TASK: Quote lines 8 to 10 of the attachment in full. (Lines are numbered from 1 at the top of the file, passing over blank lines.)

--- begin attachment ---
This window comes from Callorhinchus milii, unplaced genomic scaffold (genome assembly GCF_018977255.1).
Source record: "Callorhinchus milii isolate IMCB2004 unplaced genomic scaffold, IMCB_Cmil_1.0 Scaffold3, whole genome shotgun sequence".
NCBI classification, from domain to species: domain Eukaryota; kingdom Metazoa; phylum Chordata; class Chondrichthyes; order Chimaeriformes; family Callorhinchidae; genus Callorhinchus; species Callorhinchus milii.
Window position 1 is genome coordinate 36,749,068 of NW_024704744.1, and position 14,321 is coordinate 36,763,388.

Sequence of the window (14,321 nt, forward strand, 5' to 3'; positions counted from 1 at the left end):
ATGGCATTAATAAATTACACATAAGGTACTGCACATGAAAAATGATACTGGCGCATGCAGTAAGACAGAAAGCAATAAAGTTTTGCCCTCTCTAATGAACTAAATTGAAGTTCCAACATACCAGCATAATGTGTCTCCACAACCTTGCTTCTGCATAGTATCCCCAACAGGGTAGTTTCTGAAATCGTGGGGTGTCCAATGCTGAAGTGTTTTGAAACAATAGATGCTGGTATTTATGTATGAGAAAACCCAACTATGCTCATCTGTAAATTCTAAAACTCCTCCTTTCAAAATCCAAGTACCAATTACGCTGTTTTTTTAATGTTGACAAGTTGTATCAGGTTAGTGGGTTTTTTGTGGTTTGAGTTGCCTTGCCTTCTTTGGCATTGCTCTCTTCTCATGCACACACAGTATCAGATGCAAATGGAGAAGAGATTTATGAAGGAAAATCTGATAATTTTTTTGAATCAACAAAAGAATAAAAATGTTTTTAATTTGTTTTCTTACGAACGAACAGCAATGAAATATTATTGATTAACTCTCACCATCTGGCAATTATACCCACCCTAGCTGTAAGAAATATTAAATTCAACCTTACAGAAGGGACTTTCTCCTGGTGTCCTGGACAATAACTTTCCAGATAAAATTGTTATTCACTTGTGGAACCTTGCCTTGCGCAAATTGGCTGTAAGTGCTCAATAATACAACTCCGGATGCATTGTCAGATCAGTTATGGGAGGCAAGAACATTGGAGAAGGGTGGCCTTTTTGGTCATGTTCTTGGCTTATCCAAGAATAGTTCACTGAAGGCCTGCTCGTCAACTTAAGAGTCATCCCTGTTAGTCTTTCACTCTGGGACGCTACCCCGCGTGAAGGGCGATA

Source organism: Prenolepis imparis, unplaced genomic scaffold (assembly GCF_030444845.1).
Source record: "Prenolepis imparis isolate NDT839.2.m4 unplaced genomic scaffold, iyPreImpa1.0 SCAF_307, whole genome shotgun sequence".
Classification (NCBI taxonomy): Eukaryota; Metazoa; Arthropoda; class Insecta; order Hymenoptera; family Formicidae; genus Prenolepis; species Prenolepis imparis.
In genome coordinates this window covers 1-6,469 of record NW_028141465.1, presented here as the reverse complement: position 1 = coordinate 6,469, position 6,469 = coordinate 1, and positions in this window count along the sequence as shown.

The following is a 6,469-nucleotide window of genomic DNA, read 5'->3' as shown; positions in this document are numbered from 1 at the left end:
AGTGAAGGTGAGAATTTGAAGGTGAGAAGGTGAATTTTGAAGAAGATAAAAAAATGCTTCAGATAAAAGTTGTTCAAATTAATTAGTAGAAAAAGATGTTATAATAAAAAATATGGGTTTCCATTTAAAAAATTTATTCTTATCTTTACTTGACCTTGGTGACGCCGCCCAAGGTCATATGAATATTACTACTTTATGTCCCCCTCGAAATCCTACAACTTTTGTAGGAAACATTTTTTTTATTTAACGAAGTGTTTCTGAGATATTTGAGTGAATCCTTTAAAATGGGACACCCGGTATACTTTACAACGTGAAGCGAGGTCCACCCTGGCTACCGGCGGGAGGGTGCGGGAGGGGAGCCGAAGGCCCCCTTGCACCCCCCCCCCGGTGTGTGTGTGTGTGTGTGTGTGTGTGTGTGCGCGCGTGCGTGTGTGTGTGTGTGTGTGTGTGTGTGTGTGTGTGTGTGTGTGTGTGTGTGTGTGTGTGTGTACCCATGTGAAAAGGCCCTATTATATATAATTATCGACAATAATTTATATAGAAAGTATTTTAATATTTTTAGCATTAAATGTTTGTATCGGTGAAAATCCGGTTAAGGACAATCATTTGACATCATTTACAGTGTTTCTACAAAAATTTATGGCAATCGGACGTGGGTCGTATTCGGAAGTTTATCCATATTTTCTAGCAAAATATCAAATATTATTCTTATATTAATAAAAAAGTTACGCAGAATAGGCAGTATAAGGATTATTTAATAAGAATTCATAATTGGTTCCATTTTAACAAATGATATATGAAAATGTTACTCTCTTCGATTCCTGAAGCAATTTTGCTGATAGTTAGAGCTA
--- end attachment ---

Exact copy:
Source record: "Prenolepis imparis isolate NDT839.2.m4 unplaced genomic scaffold, iyPreImpa1.0 SCAF_307, whole genome shotgun sequence".
Classification (NCBI taxonomy): Eukaryota; Metazoa; Arthropoda; class Insecta; order Hymenoptera; family Formicidae; genus Prenolepis; species Prenolepis imparis.
In genome coordinates this window covers 1-6,469 of record NW_028141465.1, presented here as the reverse complement: position 1 = coordinate 6,469, position 6,469 = coordinate 1, and positions in this window count along the sequence as shown.